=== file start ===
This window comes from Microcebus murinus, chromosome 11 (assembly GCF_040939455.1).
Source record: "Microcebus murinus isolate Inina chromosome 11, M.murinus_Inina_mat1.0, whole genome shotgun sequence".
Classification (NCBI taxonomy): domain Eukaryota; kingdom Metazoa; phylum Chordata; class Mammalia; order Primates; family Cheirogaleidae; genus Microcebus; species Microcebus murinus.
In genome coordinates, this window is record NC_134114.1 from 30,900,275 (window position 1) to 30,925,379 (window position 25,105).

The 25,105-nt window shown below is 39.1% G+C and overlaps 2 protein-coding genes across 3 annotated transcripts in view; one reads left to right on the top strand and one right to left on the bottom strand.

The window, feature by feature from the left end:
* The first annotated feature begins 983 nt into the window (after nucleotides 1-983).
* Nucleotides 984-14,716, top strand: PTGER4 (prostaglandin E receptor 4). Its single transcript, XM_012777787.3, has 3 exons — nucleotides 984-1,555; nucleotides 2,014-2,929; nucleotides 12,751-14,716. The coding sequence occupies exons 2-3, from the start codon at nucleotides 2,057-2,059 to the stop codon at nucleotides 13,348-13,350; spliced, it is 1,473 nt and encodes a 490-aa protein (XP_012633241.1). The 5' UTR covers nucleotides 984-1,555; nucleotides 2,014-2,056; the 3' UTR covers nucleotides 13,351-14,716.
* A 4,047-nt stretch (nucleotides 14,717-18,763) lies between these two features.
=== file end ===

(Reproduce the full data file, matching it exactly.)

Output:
This window comes from Microcebus murinus, chromosome 11 (assembly GCF_040939455.1).
Source record: "Microcebus murinus isolate Inina chromosome 11, M.murinus_Inina_mat1.0, whole genome shotgun sequence".
Classification (NCBI taxonomy): domain Eukaryota; kingdom Metazoa; phylum Chordata; class Mammalia; order Primates; family Cheirogaleidae; genus Microcebus; species Microcebus murinus.
In genome coordinates, this window is record NC_134114.1 from 30,900,275 (window position 1) to 30,925,379 (window position 25,105).

The 25,105-nt window shown below is 39.1% G+C and overlaps 2 protein-coding genes across 3 annotated transcripts in view; one reads left to right on the top strand and one right to left on the bottom strand.

The window, feature by feature from the left end:
* The first annotated feature begins 983 nt into the window (after nucleotides 1-983).
* Nucleotides 984-14,716, top strand: PTGER4 (prostaglandin E receptor 4). Its single transcript, XM_012777787.3, has 3 exons — nucleotides 984-1,555; nucleotides 2,014-2,929; nucleotides 12,751-14,716. The coding sequence occupies exons 2-3, from the start codon at nucleotides 2,057-2,059 to the stop codon at nucleotides 13,348-13,350; spliced, it is 1,473 nt and encodes a 490-aa protein (XP_012633241.1). The 5' UTR covers nucleotides 984-1,555; nucleotides 2,014-2,056; the 3' UTR covers nucleotides 13,351-14,716.
* A 4,047-nt stretch (nucleotides 14,717-18,763) lies between these two features.